But the likelihood of this proposed ballot measure that would raise between $200 and $300 million to fund the repair, operation, and creation of parks throughout the County being approved by the two-thirds of the voters is unlikely unless it undergoes major revisions. And even then, it will a tough slog given all the competing tax measures that are expected to be on the November and March ballots.
The Supervisors are considering a parcel tax of 3 to 5 cents on each of the 6.4 billion square feet of developed real estate in the County. At 3 cents a square foot, this would produce revenues of almost $200 million a year for the Los Angeles County Regional Parks and Open Space District, a jump of 150% from the $80 million received in 2015. This 3 cent levy would also increase based on the Consumer Price Index while the total haul would benefit from the growth in the developed real estate.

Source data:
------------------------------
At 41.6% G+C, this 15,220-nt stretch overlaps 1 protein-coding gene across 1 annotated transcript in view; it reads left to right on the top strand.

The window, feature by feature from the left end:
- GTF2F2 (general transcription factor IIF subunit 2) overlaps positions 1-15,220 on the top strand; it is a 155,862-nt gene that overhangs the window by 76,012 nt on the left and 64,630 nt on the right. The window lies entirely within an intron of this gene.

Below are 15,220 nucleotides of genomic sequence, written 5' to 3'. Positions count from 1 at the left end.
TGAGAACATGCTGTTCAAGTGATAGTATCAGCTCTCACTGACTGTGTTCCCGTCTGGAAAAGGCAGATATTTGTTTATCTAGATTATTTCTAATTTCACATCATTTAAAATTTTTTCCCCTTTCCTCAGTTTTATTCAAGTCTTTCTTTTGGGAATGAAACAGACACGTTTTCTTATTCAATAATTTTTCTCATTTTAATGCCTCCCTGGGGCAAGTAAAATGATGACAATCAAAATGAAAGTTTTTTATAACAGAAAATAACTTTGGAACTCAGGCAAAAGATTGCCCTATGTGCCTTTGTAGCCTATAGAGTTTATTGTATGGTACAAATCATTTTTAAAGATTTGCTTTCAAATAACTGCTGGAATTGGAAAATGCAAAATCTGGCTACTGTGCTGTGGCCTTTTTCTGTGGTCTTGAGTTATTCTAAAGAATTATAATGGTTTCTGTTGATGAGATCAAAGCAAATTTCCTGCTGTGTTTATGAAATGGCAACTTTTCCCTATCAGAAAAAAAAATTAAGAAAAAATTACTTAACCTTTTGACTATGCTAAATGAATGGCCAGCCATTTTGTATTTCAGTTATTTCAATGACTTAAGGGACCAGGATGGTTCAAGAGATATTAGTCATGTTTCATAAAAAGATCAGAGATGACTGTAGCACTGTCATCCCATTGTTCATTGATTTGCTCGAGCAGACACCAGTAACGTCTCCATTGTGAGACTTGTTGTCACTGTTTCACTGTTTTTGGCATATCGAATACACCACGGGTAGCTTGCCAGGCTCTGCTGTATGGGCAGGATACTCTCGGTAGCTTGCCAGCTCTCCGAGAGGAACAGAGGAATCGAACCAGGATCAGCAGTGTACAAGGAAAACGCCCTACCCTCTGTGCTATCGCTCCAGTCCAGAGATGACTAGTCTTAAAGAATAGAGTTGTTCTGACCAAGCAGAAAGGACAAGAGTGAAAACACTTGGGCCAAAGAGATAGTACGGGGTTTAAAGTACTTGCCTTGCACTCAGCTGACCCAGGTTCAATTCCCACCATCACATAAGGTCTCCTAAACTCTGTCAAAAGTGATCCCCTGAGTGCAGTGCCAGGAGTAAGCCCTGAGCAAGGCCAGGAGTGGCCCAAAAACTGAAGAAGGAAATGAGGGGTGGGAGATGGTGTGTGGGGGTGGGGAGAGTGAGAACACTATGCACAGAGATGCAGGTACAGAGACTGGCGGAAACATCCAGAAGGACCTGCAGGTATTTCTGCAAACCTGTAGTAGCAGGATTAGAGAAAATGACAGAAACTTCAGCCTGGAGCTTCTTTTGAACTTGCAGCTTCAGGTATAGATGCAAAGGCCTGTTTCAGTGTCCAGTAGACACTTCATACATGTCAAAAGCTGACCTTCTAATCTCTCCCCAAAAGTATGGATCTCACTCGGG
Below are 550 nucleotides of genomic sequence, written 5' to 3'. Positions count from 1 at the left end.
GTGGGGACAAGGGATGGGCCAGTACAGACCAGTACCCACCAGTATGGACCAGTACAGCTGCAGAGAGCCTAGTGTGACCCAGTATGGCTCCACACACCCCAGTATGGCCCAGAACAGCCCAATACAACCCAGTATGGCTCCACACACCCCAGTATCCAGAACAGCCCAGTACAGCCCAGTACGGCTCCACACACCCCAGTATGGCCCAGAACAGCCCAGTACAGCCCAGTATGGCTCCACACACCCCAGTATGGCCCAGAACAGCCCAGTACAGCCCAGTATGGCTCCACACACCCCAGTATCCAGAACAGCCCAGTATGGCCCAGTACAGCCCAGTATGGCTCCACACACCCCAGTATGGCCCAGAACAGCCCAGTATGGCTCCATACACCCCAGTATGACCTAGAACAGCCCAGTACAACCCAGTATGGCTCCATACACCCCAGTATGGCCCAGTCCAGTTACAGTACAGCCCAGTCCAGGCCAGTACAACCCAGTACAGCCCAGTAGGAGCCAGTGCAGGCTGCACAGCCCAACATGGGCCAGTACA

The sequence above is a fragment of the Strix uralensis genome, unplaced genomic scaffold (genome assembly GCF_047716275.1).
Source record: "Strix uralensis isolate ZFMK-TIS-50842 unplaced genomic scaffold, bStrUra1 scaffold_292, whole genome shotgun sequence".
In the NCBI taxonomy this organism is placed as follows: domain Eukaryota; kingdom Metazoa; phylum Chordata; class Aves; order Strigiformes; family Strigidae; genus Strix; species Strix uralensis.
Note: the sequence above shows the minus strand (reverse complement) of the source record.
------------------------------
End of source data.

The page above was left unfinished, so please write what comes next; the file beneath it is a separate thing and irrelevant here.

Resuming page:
Over the 35 year life of this tax, the total revenue is projected to be in excess of $15 billion.
But slamming the taxpayers with a 150% increase in the parks parcel tax is not going to be very popular with the voting public.
One alternative would be to have the County put its money where its mouth is as the Supervisors have been very eloquent about the vital importance of parks and open space. This plan will involve a hefty 25% bump in the parcel tax from $80 million to $100 million (1.5 cents per square foot or $42 for each of the 2.4 million parcels) accompanied by an annual $100 million contribution from the County’s $22 billion General Fund to its Regional Parks and Open Space District. At the same time, the County will also be required to allocate adequate resources to its Department of Parks and Recreation.